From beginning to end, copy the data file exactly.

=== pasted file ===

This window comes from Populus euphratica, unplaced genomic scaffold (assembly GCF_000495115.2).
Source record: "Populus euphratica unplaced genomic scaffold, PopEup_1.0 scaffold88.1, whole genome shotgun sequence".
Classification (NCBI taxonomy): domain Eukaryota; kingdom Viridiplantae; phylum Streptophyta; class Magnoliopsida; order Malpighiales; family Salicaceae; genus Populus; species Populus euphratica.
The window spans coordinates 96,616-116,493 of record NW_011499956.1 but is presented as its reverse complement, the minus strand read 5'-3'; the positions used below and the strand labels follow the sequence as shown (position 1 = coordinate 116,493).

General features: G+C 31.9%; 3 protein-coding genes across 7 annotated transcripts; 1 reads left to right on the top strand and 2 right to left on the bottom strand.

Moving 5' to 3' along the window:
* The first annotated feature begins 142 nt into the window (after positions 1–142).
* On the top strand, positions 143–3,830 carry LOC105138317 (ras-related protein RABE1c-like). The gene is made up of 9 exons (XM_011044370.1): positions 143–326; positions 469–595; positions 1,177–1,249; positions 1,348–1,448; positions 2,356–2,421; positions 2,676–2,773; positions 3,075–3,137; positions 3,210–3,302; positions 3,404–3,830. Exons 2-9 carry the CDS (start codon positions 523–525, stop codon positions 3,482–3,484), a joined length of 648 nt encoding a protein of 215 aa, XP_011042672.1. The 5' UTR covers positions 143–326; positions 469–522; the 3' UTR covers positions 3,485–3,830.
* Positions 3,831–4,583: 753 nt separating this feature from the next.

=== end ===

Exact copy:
This window comes from Populus euphratica, unplaced genomic scaffold (assembly GCF_000495115.2).
Source record: "Populus euphratica unplaced genomic scaffold, PopEup_1.0 scaffold88.1, whole genome shotgun sequence".
Classification (NCBI taxonomy): domain Eukaryota; kingdom Viridiplantae; phylum Streptophyta; class Magnoliopsida; order Malpighiales; family Salicaceae; genus Populus; species Populus euphratica.
The window spans coordinates 96,616-116,493 of record NW_011499956.1 but is presented as its reverse complement, the minus strand read 5'-3'; the positions used below and the strand labels follow the sequence as shown (position 1 = coordinate 116,493).

General features: G+C 31.9%; 3 protein-coding genes across 7 annotated transcripts; 1 reads left to right on the top strand and 2 right to left on the bottom strand.

Moving 5' to 3' along the window:
* The first annotated feature begins 142 nt into the window (after positions 1–142).
* On the top strand, positions 143–3,830 carry LOC105138317 (ras-related protein RABE1c-like). The gene is made up of 9 exons (XM_011044370.1): positions 143–326; positions 469–595; positions 1,177–1,249; positions 1,348–1,448; positions 2,356–2,421; positions 2,676–2,773; positions 3,075–3,137; positions 3,210–3,302; positions 3,404–3,830. Exons 2-9 carry the CDS (start codon positions 523–525, stop codon positions 3,482–3,484), a joined length of 648 nt encoding a protein of 215 aa, XP_011042672.1. The 5' UTR covers positions 143–326; positions 469–522; the 3' UTR covers positions 3,485–3,830.
* Positions 3,831–4,583: 753 nt separating this feature from the next.